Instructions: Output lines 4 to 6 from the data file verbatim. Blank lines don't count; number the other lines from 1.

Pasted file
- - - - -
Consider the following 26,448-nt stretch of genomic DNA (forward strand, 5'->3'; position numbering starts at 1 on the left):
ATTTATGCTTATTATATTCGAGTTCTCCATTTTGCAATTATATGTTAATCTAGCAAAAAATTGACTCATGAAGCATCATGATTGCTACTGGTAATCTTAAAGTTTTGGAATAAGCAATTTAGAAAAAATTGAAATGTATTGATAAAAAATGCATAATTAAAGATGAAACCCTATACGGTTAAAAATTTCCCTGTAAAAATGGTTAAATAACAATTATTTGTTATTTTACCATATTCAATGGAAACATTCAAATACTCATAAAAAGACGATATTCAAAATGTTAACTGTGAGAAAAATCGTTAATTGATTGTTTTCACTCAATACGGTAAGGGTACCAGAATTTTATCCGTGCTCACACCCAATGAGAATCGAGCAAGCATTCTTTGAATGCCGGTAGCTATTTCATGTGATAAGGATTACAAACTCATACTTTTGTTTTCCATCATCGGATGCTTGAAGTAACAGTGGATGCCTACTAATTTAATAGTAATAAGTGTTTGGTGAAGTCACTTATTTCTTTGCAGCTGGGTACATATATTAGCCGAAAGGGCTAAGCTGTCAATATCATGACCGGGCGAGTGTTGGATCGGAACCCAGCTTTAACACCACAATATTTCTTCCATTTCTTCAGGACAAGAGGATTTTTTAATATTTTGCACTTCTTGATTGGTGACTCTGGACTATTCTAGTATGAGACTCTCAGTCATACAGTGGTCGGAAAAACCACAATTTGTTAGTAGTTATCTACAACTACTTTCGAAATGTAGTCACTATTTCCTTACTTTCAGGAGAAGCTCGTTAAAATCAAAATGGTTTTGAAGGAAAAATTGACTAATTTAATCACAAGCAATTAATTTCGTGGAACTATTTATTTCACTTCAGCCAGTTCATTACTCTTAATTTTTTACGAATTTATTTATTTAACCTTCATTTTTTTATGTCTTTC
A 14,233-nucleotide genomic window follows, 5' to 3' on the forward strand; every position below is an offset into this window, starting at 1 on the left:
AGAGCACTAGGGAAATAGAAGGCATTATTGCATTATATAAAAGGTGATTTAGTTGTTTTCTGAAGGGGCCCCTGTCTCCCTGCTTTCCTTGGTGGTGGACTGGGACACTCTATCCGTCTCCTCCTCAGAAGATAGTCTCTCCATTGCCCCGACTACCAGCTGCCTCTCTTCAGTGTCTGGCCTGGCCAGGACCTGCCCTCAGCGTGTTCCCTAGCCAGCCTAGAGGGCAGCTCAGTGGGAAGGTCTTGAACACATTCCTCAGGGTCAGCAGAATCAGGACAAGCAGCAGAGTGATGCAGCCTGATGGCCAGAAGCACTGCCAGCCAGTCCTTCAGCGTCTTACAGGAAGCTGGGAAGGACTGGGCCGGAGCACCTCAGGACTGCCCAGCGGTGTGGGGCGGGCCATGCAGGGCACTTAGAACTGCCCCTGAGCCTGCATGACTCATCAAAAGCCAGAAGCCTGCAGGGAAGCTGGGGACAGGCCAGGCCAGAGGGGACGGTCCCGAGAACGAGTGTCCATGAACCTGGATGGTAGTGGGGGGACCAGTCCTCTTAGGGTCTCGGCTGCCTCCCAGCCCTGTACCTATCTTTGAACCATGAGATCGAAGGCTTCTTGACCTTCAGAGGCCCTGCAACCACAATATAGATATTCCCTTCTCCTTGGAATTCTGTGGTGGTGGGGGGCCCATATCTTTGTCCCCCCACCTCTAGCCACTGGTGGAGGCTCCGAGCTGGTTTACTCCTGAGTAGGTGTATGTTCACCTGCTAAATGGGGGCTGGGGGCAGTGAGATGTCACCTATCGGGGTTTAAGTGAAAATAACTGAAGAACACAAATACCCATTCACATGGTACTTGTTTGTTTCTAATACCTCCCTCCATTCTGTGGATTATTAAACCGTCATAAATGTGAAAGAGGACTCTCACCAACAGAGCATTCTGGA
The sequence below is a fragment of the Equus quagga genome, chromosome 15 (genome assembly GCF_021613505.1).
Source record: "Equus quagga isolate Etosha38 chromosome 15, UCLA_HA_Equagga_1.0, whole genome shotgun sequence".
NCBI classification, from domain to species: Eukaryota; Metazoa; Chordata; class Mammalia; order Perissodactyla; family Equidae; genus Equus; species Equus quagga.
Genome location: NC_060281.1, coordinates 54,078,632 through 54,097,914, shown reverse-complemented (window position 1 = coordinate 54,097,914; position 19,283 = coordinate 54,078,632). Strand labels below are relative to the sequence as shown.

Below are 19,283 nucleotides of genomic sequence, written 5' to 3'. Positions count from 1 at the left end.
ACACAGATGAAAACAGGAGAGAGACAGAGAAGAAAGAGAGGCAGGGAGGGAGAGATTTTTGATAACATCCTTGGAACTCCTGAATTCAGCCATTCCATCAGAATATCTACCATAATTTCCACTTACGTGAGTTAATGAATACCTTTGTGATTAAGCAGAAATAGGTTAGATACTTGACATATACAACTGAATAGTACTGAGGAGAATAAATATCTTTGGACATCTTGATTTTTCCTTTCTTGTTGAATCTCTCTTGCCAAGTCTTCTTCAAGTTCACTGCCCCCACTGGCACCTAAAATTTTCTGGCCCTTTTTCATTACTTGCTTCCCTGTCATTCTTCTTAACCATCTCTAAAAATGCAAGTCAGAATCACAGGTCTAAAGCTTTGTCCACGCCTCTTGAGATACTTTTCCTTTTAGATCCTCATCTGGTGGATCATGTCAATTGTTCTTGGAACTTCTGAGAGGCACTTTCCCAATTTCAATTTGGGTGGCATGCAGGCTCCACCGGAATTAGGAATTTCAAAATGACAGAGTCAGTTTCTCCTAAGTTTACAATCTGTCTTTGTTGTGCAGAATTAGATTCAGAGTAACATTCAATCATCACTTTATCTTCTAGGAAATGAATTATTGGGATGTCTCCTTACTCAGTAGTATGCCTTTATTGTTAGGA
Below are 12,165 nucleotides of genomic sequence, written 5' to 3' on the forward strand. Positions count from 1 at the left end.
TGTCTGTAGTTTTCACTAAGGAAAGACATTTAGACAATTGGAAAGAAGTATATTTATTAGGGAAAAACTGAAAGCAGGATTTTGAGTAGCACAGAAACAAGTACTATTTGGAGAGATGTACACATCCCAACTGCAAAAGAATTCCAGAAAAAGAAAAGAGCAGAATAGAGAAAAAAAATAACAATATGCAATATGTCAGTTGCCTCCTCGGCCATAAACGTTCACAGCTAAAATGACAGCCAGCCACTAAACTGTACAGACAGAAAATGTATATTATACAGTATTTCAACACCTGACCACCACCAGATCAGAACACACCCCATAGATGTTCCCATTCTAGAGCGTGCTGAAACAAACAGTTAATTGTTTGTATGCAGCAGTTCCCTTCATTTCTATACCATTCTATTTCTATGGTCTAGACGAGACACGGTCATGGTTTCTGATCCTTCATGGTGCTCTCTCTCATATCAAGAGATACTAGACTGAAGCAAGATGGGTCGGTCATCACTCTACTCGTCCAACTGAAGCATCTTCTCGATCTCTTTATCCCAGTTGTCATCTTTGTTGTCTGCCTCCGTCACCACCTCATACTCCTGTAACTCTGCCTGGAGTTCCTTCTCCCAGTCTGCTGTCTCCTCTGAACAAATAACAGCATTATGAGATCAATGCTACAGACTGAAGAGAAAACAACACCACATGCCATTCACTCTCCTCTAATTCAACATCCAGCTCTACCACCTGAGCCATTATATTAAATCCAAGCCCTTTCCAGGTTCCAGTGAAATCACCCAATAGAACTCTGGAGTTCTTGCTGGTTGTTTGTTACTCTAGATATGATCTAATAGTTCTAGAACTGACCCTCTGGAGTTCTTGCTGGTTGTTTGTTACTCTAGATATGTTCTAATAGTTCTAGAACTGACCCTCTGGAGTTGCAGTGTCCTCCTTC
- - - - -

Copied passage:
AGAGCACTAGGGAAATAGAAGGCATTATTGCATTATATAAAAGGTGATTTAGTTGTTTTCTGAAGGGGCCCCTGTCTCCCTGCTTTCCTTGGTGGTGGACTGGGACACTCTATCCGTCTCCTCCTCAGAAGATAGTCTCTCCATTGCCCCGACTACCAGCTGCCTCTCTTCAGTGTCTGGCCTGGCCAGGACCTGCCCTCAGCGTGTTCCCTAGCCAGCCTAGAGGGCAGCTCAGTGGGAAGGTCTTGAACACATTCCTCAGGGTCAGCAGAATCAGGACAAGCAGCAGAGTGATGCAGCCTGATGGCCAGAAGCACTGCCAGCCAGTCCTTCAGCGTCTTACAGGAAGCTGGGAAGGACTGGGCCGGAGCACCTCAGGACTGCCCAGCGGTGTGGGGCGGGCCATGCAGGGCACTTAGAACTGCCCCTGAGCCTGCATGACTCATCAAAAGCCAGAAGCCTGCAGGGAAGCTGGGGACAGGCCAGGCCAGAGGGGACGGTCCCGAGAACGAGTGTCCATGAACCTGGATGGTAGTGGGGGGACCAGTCCTCTTAGGGTCTCGGCTGCCTCCCAGCCCTGTACCTATCTTTGAACCATGAGATCGAAGGCTTCTTGACCTTCAGAGGCCCTGCAACCACAATATAGATATTCCCTTCTCCTTGGAATTCTGTGGTGGTGGGGGGCCCATATCTTTGTCCCCCCACCTCTAGCCACTGGTGGAGGCTCCGAGCTGGTTTACTCCTGAGTAGGTGTATGTTCACCTGCTAAATGGGGGCTGGGGGCAGTGAGATGTCACCTATCGGGGTTTAAGTGAAAATAACTGAAGAACACAAATACCCATTCACATGGTACTTGTTTGTTTCTAATACCTCCCTCCATTCTGTGGATTATTAAACCGTCATAAATGTGAAAGAGGACTCTCACCAACAGAGCATTCTGGA
The sequence below is a fragment of the Equus quagga genome, chromosome 15 (genome assembly GCF_021613505.1).
Source record: "Equus quagga isolate Etosha38 chromosome 15, UCLA_HA_Equagga_1.0, whole genome shotgun sequence".